Scaling is so much faster and efficient (not to mention less things to wash later) Trouble is cookbooks dont have the ingredients in oz/grams. I try to do the first run through on a recipe and weigh out the ingredients then note it in the cookbook but most of the time Im far to lazy and then kick myself on the next go round. I wish cookbook publisher would get with the program because I will buy a book much faster if it has both weights and volume.

    Reply

    • Suzanne on February 27th, 2013 at 5:01 pm

      1oz = 28.34g Which means that weighing and weight by grams is definitely the way to go. For this reason I only seek out baking recipes from sources from the UK or other serious professionals. Nigella Lawson has a great site that lets you switch from cup measures to metric.

      Reply

  3. Valerina on July 16, 2009 at 1:00 pm

    Wow. I knew the scoop and level method could be off but not by an ounce! Thanks for writing about this, You may have finally convinced me to buy a scale.

    Reply

  4. Eliana on July 16, 2009 at 2:12 pm

    I don’t do thi enough and need to start doing it more often. It’s rhe only fail proof way to measure.

    Reply

  5. Jade on July 16, 2009 at 3:24 pm

    Thank you for the helpful information on scales. I knew there was a difference as far as weight in measuring it in a cup versus on the scale, but I didn’t realize it could be that much. I do plan on looking into this.

    Reply

  6. Steph on July 16, 2009 at 3:53 pm

    I weigh everything too! It is so much faster and recipes turn out consistently better.

    Reply

  7. Katie on July 16, 2009 at 4:16 pm

    What great information. Thanks so much

    Reply

  8. Cookin' Canuck on July 16, 2009 at 5:22 pm

    I received a kitchen scale for Christmas and absolutely love it! Actually, I’m not sure how I ever got by without it. I’ve noticed that several cooking magazines are starting to list measurements by weight and volume. Thanks for the helpful conversion chart.

    Reply

  9. Cookie on July 16, 2009 at 7:59 pm

    I can totally confirm your experiment. I’ve heard this theory from a lot of chefs including Alton Brown on the Food Network. However, I myself don’t own a scale and probably won’t anytime in the near future. Most of my recipes seem to come out pretty decent with just the scoop and level method. :)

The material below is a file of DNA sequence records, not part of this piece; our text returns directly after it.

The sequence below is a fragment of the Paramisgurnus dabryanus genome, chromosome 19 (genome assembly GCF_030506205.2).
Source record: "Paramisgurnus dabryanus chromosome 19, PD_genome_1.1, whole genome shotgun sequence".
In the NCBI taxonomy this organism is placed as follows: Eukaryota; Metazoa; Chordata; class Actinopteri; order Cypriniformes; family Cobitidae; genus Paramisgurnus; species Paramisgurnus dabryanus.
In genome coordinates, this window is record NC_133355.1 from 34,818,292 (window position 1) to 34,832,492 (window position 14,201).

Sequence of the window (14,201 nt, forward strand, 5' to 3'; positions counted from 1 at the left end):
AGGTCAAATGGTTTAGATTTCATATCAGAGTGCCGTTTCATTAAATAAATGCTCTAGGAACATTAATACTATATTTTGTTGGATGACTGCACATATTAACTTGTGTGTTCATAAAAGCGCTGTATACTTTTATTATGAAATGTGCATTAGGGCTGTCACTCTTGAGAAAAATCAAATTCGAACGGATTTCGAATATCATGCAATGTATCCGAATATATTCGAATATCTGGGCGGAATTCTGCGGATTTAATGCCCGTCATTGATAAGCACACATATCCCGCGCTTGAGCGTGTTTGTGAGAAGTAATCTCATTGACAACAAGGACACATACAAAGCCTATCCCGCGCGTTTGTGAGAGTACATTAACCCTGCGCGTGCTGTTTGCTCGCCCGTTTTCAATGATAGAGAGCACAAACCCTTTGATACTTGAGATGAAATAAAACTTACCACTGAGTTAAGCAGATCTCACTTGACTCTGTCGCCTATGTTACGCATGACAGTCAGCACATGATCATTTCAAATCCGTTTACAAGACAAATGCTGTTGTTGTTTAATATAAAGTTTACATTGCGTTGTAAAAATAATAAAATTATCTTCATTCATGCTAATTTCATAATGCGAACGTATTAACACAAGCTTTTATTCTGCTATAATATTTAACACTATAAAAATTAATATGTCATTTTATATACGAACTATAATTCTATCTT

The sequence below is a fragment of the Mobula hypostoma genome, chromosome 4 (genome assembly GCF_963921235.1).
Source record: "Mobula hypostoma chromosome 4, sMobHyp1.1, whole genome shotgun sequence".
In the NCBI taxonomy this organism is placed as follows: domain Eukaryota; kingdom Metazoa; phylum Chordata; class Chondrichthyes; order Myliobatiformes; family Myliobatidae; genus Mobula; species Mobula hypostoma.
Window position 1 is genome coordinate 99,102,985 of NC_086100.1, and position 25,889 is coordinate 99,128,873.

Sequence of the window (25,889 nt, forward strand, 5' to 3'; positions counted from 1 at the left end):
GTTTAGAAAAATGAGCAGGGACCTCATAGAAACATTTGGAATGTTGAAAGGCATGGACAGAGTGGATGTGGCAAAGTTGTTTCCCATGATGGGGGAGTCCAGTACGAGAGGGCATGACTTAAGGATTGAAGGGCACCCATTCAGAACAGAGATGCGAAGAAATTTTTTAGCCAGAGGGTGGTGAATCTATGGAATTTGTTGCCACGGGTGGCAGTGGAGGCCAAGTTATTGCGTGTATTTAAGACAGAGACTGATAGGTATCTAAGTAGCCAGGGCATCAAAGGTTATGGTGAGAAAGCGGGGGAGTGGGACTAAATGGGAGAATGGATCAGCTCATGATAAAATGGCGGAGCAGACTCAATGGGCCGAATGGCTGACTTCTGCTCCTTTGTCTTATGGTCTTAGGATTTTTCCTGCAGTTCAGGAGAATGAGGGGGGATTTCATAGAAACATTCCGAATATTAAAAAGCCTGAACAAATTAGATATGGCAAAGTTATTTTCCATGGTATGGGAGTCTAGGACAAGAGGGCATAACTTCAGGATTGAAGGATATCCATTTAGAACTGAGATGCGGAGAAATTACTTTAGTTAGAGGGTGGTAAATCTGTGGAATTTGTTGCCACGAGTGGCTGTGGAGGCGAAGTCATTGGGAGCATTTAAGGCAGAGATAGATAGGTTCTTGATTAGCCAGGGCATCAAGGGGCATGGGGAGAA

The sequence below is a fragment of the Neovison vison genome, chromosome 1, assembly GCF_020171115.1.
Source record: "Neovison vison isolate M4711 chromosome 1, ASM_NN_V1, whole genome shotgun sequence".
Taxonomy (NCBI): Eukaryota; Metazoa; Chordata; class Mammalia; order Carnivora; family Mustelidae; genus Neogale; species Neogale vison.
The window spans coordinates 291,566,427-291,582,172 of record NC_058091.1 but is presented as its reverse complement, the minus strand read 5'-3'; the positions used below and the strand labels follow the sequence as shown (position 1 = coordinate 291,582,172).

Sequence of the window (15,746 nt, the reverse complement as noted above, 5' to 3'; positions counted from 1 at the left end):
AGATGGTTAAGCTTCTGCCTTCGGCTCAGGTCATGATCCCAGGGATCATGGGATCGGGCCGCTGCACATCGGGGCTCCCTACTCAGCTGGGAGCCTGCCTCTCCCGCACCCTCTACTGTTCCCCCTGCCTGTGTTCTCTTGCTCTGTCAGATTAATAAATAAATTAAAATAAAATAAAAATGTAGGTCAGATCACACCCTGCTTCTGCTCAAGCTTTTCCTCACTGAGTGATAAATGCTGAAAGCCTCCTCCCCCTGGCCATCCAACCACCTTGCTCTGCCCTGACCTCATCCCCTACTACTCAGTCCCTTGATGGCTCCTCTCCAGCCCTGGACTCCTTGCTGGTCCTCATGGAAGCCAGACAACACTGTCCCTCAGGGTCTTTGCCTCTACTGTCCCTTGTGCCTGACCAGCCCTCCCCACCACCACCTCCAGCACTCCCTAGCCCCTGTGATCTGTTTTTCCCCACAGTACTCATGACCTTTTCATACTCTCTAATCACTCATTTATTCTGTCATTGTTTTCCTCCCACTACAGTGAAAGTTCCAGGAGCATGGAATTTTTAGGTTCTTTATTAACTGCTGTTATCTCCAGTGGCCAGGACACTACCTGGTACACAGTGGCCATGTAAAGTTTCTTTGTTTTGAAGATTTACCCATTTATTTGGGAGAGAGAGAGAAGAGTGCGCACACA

Reply

  10. Kati on July 16, 2009 at 8:36 pm

    I was afraid of this, lol! I need to get a scale and start paying closer attention! thanks for the recom. scales and the wake up call

    Reply

  11. Cara on July 17, 2009 at 8:46 am

    Chelley, I couldn’t agree more. The consistency of good results in my baking has improved dramatically since I started weighing. I actually prefer to weigh in grams for even greater accuracy!

    Reply

  12. Lisa Curcio on July 17, 2009 at 9:32 am

    Great advice, thanks for sharing!

    Reply

  13. Angela on July 17, 2009 at 9:53 am

    This is an excellent point that I had never even considered. I’m sure this would explain those situations where something randomly doesn’t turn out right. ; )

    Excellent advice. I’m sure we all needed to hear that.

    Reply

  14. stephchows on July 17, 2009 at 1:43 pm

    I keep going back on forth about getting a scale… so far no scale… and things seem to be cooking up just fine LOL I guess I’m just a slacker and don’t want an extra step :)

    Reply

  15. Alisa on July 18, 2009 at 12:45 pm

    Great information! This is why I leave all the baking to my friend, she is just so good at measuring things :)

    Reply

  16. Jennie on July 22, 2009 at 7:07 am

    YES. I love seeing posts that endorse measurement by weight, and I keep hoping someday soon all baking books will feature weight measurements. I was already a convert, but after working in a bakery there’s no way I’ll ever go back.

    Stephchows, IMO it’s LESS steps, cause you don’t have to wash measuring cups, and you get a lot less flour all over everything when you don’t have to get it into a cup. :D

    Reply

  17. Family Spice on August 4, 2009 at 10:16 pm

    I have gone thru two kitchen scales and haven’t been happy with any off them (one digital and one not). I will definitely look at the recommended scales.

    Reply

  18. Judy on November 5, 2009 at 1:24 am

    I completely agree with this – weighing is crucial in baking! I’ve always been a haphazard baker, wondering why my cookies turned out weird. it’s not something you can wing!

    Digital scales are always better, and more accurate, for sure. mine just doesnt seem to like its batteries!

    Reply

  19. Margaret on January 7, 2010 at 9:55 pm

    Also got a scale for Christmas and love using it for baking. What did I do before this. Bad Baking, I Guess.

    Reply

  20. Joy on March 11, 2010 at 1:11 pm